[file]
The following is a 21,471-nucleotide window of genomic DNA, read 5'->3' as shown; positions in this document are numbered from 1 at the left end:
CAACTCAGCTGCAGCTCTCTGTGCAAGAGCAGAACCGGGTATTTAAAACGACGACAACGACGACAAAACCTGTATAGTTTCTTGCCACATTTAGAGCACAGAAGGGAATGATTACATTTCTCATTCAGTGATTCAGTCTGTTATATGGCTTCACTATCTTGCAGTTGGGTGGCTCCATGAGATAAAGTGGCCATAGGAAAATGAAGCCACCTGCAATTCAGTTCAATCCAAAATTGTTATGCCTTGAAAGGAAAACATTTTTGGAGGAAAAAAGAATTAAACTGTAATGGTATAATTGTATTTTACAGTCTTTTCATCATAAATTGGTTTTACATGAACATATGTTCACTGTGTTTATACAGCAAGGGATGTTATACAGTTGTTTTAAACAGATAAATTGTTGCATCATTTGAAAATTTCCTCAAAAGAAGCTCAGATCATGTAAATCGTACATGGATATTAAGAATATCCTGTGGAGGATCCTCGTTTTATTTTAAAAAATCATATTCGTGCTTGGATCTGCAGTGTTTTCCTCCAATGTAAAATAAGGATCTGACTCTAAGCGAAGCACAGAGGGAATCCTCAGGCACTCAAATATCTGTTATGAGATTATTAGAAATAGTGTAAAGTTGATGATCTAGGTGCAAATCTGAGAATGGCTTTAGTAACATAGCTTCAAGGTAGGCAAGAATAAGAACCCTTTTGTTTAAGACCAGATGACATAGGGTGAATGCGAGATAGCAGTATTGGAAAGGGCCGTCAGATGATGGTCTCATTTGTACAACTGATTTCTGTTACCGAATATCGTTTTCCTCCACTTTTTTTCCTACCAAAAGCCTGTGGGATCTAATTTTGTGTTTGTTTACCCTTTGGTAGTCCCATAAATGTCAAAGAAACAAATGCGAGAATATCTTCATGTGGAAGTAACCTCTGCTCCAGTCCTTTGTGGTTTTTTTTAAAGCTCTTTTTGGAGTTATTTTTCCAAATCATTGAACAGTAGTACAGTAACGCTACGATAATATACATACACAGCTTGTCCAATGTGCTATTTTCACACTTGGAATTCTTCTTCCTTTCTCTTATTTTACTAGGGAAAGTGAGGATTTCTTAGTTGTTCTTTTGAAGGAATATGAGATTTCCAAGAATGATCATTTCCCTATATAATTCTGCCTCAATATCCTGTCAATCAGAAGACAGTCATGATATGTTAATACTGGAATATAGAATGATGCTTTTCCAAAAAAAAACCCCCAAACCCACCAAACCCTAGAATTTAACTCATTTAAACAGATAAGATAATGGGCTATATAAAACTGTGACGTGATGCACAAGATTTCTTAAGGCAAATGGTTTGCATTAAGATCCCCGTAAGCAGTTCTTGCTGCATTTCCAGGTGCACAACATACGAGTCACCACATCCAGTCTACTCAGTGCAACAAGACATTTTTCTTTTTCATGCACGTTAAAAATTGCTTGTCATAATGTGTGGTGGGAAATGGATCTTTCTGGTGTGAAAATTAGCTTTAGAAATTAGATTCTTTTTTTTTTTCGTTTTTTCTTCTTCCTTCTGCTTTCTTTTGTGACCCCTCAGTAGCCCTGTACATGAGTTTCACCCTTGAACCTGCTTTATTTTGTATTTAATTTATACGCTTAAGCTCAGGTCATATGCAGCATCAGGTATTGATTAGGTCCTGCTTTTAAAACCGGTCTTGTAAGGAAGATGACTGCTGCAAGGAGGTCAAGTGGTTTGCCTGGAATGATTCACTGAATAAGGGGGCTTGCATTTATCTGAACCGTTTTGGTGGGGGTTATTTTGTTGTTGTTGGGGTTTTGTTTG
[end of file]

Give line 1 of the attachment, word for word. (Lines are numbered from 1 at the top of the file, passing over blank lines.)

The following is a 21,471-nucleotide window of genomic DNA, read 5'->3' as shown; positions in this document are numbered from 1 at the left end: